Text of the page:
Further, the proposed statewide act does not take the real-world mechanics of porn production into consideration, much less insights from performers themselves. Performers have come forward with concerns about bodily autonomy, the health and safety risks presented by the sustained use of condoms in workplace settings, and the privacy issues that will arise when an Average Joe has the capacity to take a porn star/producer to court. By neglecting to consider the mechanics of the specific population and the concerns of its community members, this act – once again – attempts to insert a square peg into a round hole. And if passed, it will result in further marginalizing the community it (allegedly) seeks to support. Because if there is one thing Measure B has shown us, it’s that adult industry workers, including both performers and those working behind the scenes, are now being put at greater occupational risk.

According to FilmLA, post-Measure B, the number of film permits issued for porn productions immediately nosedived by 90 percent, from approximately 480 in 2012 to just 40 permits in 2013. The numbers did not bounce back in 2014.

This could mean several things. It could be that porn producers are fleeing LA County, or California altogether, for locations where fewer regulations are in place. Many producers have moved to Nevada, for example – even though the only US states it’s legal to shoot porn in are California and New Hampshire. This exodus both entraps performers and producers into breaking the law, as well as fractures the adult industry community that’s developed over decades in Los Angeles. In a world that still very much discriminates against members of the adult entertainment community, fracturing a real-world social network in this manner clearly puts workers at risk.

But porn hasn’t left LA County entirely, not even close. Many producers have stuck around, shooting without permits. This means paring crews down and shooting in obscure locations while increasing the number of hours of work per day to compress production times. This has an obvious deleterious impact on the local economy, but it’s also dangerous and exhausting for those working in porn – the very same people Measure B claims to protect.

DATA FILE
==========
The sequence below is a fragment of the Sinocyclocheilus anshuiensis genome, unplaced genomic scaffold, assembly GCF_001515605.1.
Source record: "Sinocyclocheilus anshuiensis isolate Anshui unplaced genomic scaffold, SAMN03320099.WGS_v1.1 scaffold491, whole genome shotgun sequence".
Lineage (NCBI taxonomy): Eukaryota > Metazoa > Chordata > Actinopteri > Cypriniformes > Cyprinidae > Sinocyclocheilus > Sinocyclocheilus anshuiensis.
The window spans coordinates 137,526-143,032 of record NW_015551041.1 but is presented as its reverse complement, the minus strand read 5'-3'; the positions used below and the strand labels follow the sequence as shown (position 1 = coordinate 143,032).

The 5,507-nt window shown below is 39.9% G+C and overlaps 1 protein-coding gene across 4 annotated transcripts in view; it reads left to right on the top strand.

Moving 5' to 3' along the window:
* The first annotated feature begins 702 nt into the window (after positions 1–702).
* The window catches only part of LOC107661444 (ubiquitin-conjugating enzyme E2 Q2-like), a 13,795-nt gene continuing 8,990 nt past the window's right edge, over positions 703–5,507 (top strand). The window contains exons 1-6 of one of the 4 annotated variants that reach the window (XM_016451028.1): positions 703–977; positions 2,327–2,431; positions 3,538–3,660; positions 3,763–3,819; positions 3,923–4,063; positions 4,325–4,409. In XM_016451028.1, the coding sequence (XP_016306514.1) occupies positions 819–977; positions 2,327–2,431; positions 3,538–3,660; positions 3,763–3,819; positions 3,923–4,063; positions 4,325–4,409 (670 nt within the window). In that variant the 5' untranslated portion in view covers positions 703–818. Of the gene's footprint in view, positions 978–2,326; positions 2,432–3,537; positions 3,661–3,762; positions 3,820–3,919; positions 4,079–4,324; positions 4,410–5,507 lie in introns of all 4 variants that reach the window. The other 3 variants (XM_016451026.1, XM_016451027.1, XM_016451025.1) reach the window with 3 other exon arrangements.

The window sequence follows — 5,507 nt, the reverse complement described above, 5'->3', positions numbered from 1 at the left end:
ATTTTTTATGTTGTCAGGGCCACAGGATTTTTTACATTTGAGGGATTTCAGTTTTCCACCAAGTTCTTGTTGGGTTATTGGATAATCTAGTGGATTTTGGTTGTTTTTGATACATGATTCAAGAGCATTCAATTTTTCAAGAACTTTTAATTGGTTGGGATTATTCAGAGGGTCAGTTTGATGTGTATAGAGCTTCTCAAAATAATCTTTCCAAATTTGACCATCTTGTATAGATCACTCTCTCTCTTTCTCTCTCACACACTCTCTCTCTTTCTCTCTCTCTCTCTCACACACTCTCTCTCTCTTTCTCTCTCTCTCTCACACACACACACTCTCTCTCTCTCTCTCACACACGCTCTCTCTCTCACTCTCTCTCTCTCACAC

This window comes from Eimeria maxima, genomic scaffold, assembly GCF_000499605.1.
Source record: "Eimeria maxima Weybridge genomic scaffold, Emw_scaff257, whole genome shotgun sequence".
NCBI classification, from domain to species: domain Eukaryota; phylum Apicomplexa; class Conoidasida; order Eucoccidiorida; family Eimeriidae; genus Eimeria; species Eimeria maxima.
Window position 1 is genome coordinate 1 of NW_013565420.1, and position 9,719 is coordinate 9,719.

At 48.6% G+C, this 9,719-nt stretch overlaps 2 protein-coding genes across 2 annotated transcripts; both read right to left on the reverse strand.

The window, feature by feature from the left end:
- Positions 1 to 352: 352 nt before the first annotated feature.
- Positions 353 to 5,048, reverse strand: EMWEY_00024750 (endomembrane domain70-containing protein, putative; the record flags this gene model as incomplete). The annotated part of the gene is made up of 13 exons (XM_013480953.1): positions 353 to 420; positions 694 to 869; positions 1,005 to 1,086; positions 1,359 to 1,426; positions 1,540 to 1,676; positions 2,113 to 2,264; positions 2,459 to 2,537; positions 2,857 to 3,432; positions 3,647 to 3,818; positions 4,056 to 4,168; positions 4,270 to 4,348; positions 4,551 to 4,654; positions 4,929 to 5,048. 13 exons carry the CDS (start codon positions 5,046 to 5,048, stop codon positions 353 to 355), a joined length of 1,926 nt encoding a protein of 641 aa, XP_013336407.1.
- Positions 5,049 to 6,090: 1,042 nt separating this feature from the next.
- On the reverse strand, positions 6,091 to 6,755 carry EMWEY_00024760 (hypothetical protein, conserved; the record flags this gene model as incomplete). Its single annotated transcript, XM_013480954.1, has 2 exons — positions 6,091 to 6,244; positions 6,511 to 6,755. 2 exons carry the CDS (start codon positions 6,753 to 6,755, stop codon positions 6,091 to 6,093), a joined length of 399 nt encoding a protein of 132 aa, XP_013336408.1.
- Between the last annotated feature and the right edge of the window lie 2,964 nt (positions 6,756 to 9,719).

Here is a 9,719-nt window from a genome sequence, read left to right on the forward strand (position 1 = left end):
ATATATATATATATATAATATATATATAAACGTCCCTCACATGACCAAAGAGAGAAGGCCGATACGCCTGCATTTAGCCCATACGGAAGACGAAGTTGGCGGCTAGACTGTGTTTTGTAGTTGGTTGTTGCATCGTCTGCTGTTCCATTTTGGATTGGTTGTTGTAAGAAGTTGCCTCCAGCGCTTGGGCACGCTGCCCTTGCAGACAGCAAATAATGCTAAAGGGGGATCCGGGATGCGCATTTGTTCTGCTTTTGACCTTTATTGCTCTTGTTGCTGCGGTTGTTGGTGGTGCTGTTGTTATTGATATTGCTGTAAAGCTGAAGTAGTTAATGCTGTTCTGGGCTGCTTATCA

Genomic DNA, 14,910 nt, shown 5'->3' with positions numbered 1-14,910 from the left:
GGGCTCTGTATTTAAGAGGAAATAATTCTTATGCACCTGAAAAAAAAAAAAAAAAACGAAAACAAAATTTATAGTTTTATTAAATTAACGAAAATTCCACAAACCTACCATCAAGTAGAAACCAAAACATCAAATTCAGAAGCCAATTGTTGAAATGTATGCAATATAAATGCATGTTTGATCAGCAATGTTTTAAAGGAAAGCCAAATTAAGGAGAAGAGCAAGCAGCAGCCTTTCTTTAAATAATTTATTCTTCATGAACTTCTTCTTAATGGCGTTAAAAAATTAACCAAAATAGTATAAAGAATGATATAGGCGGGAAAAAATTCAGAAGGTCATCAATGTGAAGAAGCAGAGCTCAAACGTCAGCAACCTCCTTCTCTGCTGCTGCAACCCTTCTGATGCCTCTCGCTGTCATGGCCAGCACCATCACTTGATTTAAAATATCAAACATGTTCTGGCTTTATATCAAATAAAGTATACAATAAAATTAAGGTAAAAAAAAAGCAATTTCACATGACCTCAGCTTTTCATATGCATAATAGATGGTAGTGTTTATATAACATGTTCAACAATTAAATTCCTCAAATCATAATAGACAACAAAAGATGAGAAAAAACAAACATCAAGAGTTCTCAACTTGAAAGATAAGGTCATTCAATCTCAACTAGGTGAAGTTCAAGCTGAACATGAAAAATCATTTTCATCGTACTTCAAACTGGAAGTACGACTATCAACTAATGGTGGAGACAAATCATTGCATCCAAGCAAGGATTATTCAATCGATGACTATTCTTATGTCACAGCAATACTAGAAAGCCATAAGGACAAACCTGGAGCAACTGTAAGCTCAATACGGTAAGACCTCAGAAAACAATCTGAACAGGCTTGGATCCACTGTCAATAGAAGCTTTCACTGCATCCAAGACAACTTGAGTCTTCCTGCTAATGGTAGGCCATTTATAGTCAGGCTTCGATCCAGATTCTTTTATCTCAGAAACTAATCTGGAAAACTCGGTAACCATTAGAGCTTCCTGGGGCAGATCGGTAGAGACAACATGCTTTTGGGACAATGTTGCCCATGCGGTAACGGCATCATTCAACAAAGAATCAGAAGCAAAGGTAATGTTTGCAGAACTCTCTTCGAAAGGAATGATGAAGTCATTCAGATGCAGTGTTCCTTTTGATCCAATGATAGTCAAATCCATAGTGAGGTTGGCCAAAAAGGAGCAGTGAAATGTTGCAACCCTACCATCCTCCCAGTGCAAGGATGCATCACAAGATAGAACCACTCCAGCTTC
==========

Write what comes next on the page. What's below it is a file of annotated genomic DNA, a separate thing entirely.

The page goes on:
If passed, the California Safer Sex in the Adult Film Industry Act will only augment and exacerbate these issues. The mass exodus and decline in permitting we’ve seen in LA will happen, for example, in the Bay Area, another porn production hub. And sadly, very few people outside the adult industry seem to care about any of this.

Adult content production and pornography are volatile topics that inspire a wide array of reactions and emotions in many people, which is not surprising. Sex is still such a touchy subject in our wider culture, and the vast majority of the public’s knowledge about commercial sex comes from misinformed fictions. And this over-reliance on myth has allowed AHF to lead LA County and the state of California down this extremely misguided path.

Now, this is not to suggest that the adult content production industry could not stand for some regulation. It absolutely could. As such, close consideration of industry operations and in-depth collaborative efforts with community members may reveal spaces where city, county, and/or state support could be helpful. This, however, is the opposite of what these AHF-sponsored measures are doing.

As a culture, though we seem to be getting more sexually open, or at least inclusive and respectful, the fact remains that we are wildly puritanical when it comes the business of commercial sex performance and content production. And if LA County and the state of California can economically gut one community while simultaneously glossing over individuals’ rights and autonomy under the auspices of a very specific vision of what sex should look like… well, who’s to say they can’t do the very same to yours?


(pictured: condom image via Playboy, used to illustrate another article of mine)